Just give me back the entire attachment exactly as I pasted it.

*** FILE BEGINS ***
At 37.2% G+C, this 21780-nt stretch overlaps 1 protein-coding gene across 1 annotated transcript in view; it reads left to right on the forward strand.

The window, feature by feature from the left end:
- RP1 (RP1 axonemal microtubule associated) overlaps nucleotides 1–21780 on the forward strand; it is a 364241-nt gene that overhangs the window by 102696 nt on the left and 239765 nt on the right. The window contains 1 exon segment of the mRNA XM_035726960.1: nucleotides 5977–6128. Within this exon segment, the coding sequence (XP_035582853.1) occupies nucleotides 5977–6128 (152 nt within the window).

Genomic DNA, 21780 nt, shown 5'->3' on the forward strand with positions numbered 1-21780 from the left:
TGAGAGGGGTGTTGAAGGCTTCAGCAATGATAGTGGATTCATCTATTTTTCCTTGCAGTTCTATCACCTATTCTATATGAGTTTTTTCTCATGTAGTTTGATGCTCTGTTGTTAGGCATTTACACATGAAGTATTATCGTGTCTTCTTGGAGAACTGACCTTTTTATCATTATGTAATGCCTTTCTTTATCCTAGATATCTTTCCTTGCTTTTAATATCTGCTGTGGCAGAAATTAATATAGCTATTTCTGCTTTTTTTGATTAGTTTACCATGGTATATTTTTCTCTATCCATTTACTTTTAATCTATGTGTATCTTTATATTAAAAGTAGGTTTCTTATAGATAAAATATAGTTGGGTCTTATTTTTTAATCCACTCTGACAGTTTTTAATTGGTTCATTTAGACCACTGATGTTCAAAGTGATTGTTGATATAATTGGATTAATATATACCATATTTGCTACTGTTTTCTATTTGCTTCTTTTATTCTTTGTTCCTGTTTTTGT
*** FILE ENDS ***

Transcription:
At 37.2% G+C, this 21780-nt stretch overlaps 1 protein-coding gene across 1 annotated transcript in view; it reads left to right on the forward strand.

The window, feature by feature from the left end:
- RP1 (RP1 axonemal microtubule associated) overlaps nucleotides 1–21780 on the forward strand; it is a 364241-nt gene that overhangs the window by 102696 nt on the left and 239765 nt on the right. The window contains 1 exon segment of the mRNA XM_035726960.1: nucleotides 5977–6128. Within this exon segment, the coding sequence (XP_035582853.1) occupies nucleotides 5977–6128 (152 nt within the window).

Genomic DNA, 21780 nt, shown 5'->3' on the forward strand with positions numbered 1-21780 from the left:
TGAGAGGGGTGTTGAAGGCTTCAGCAATGATAGTGGATTCATCTATTTTTCCTTGCAGTTCTATCACCTATTCTATATGAGTTTTTTCTCATGTAGTTTGATGCTCTGTTGTTAGGCATTTACACATGAAGTATTATCGTGTCTTCTTGGAGAACTGACCTTTTTATCATTATGTAATGCCTTTCTTTATCCTAGATATCTTTCCTTGCTTTTAATATCTGCTGTGGCAGAAATTAATATAGCTATTTCTGCTTTTTTTGATTAGTTTACCATGGTATATTTTTCTCTATCCATTTACTTTTAATCTATGTGTATCTTTATATTAAAAGTAGGTTTCTTATAGATAAAATATAGTTGGGTCTTATTTTTTAATCCACTCTGACAGTTTTTAATTGGTTCATTTAGACCACTGATGTTCAAAGTGATTGTTGATATAATTGGATTAATATATACCATATTTGCTACTGTTTTCTATTTGCTTCTTTTATTCTTTGTTCCTGTTTTTGT